A tale… that has the feel of being told around the fireplace in a fantasy setting. The protagonist, Gloren Avericci, is a freelance Gallery Hunter. This may be code for thief, but to hear Gloren tell it, he is an adventurer in true fantasy style. Even after knowing the story, it is debatable whether his cat, Yr Neh, is a familiar or a travelling companion, though said cat is presented as former royalty and sentient. One of the funniest bits here revolves around Yr Neh trysting with a female cat under Gloren’s bed. To say more would be to spoil the scene…
That very little is resolved in this tale is part of its charm… At times, he fills in his back story or gives teasers about other adventures by incorporating associated bits into his retelling of events. However, he warns us that he’s telling us what actually happened rather than embellishing with any of the literary conventions that a Chronicler might use. Just a moment before any of his many tangential anecdotes could become as annoying as a pebble in one’s shoe, Gloren draws his audience back into the main event — that of his happenstance finding of a very special key, and the events that occurred afterward.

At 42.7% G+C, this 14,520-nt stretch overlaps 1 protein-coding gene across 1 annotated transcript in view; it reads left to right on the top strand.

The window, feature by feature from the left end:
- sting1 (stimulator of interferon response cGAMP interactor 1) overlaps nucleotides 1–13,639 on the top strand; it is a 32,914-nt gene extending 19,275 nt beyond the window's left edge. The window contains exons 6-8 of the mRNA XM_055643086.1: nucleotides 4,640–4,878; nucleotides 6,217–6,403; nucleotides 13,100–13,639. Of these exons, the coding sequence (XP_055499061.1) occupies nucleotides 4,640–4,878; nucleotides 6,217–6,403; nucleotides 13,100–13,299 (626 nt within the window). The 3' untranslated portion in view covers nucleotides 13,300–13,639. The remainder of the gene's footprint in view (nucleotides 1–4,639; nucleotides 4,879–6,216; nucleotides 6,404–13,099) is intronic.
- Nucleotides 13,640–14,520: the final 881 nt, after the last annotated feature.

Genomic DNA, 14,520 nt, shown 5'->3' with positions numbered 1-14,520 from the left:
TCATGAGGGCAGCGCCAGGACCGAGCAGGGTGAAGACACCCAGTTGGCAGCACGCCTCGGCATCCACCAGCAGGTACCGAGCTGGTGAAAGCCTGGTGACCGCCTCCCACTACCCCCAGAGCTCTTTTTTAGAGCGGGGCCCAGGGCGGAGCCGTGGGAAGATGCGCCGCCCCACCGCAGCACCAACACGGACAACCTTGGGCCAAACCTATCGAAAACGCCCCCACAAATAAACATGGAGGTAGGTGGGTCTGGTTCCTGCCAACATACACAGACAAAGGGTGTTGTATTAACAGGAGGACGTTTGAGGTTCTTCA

This was a fast and pleasant read. A story such as this deserves a world of its own and more adventures from its hero.
Not surprisingly, we feel the same way. Aaron Bradford Starr’s “The Daughter’s Dowry” is the first in an exciting sequence of classic adventure fantasy tales. “The Tea Maker’s Task,” in which Gallery Hunter Gloren Avericci and Yr Neh journey to a remote and dangerous island which conceals a dark secret, will be published here in January, followed quickly by two major novellas. Stay tuned for details.
The complete catalog of Black Gate Online Fiction, including the 25,000-word novella of dark fantasy “The Quintessence of Absence” by Sean McLachlan, Harry Connolly’s thrilling mystery “The Whoremaster of Pald,” and Jason E. Thummel’s adventure fantasy novelette, “The Duelist,” is here.